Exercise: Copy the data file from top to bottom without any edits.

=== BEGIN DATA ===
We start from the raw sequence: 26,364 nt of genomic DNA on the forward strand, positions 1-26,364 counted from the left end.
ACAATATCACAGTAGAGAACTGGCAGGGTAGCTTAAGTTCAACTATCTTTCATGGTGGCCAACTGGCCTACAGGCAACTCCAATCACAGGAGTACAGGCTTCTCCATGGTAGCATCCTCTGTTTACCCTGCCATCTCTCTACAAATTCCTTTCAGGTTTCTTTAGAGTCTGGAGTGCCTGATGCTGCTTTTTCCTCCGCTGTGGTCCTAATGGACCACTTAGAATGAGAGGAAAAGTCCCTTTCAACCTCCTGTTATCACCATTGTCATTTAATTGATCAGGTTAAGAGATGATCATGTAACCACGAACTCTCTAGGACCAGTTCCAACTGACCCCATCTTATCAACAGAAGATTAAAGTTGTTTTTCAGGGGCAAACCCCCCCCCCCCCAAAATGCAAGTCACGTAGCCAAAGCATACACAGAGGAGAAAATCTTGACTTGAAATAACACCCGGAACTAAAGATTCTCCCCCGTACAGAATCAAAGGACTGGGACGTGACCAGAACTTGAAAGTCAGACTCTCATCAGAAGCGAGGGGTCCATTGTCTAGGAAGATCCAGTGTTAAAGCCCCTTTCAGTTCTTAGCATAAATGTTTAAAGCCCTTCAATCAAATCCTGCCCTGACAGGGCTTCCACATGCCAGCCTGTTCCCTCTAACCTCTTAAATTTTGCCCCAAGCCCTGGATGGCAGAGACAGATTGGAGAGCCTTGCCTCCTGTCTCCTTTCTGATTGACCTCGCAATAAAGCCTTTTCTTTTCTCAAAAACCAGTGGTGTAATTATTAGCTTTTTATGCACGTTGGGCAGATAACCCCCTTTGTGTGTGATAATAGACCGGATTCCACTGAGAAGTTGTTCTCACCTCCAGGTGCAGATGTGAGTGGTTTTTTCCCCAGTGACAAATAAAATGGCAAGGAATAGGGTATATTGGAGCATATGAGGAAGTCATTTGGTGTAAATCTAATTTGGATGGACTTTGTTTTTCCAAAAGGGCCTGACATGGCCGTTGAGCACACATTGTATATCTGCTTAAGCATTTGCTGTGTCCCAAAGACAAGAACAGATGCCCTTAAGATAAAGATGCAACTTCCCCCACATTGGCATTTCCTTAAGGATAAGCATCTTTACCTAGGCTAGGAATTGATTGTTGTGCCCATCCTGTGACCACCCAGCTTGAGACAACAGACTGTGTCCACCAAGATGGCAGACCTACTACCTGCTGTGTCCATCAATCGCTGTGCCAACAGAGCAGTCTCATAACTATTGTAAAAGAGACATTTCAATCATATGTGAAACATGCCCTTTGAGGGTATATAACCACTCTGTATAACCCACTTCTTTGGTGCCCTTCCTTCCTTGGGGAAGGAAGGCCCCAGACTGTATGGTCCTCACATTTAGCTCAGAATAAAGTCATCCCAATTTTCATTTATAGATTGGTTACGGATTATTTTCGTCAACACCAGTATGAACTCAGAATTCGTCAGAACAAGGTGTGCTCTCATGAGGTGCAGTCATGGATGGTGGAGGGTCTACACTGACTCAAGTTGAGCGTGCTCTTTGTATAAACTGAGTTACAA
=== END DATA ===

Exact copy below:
We start from the raw sequence: 26,364 nt of genomic DNA on the forward strand, positions 1-26,364 counted from the left end.
ACAATATCACAGTAGAGAACTGGCAGGGTAGCTTAAGTTCAACTATCTTTCATGGTGGCCAACTGGCCTACAGGCAACTCCAATCACAGGAGTACAGGCTTCTCCATGGTAGCATCCTCTGTTTACCCTGCCATCTCTCTACAAATTCCTTTCAGGTTTCTTTAGAGTCTGGAGTGCCTGATGCTGCTTTTTCCTCCGCTGTGGTCCTAATGGACCACTTAGAATGAGAGGAAAAGTCCCTTTCAACCTCCTGTTATCACCATTGTCATTTAATTGATCAGGTTAAGAGATGATCATGTAACCACGAACTCTCTAGGACCAGTTCCAACTGACCCCATCTTATCAACAGAAGATTAAAGTTGTTTTTCAGGGGCAAACCCCCCCCCCCCCAAAATGCAAGTCACGTAGCCAAAGCATACACAGAGGAGAAAATCTTGACTTGAAATAACACCCGGAACTAAAGATTCTCCCCCGTACAGAATCAAAGGACTGGGACGTGACCAGAACTTGAAAGTCAGACTCTCATCAGAAGCGAGGGGTCCATTGTCTAGGAAGATCCAGTGTTAAAGCCCCTTTCAGTTCTTAGCATAAATGTTTAAAGCCCTTCAATCAAATCCTGCCCTGACAGGGCTTCCACATGCCAGCCTGTTCCCTCTAACCTCTTAAATTTTGCCCCAAGCCCTGGATGGCAGAGACAGATTGGAGAGCCTTGCCTCCTGTCTCCTTTCTGATTGACCTCGCAATAAAGCCTTTTCTTTTCTCAAAAACCAGTGGTGTAATTATTAGCTTTTTATGCACGTTGGGCAGATAACCCCCTTTGTGTGTGATAATAGACCGGATTCCACTGAGAAGTTGTTCTCACCTCCAGGTGCAGATGTGAGTGGTTTTTTCCCCAGTGACAAATAAAATGGCAAGGAATAGGGTATATTGGAGCATATGAGGAAGTCATTTGGTGTAAATCTAATTTGGATGGACTTTGTTTTTCCAAAAGGGCCTGACATGGCCGTTGAGCACACATTGTATATCTGCTTAAGCATTTGCTGTGTCCCAAAGACAAGAACAGATGCCCTTAAGATAAAGATGCAACTTCCCCCACATTGGCATTTCCTTAAGGATAAGCATCTTTACCTAGGCTAGGAATTGATTGTTGTGCCCATCCTGTGACCACCCAGCTTGAGACAACAGACTGTGTCCACCAAGATGGCAGACCTACTACCTGCTGTGTCCATCAATCGCTGTGCCAACAGAGCAGTCTCATAACTATTGTAAAAGAGACATTTCAATCATATGTGAAACATGCCCTTTGAGGGTATATAACCACTCTGTATAACCCACTTCTTTGGTGCCCTTCCTTCCTTGGGGAAGGAAGGCCCCAGACTGTATGGTCCTCACATTTAGCTCAGAATAAAGTCATCCCAATTTTCATTTATAGATTGGTTACGGATTATTTTCGTCAACACCAGTATGAACTCAGAATTCGTCAGAACAAGGTGTGCTCTCATGAGGTGCAGTCATGGATGGTGGAGGGTCTACACTGACTCAAGTTGAGCGTGCTCTTTGTATAAACTGAGTTACAA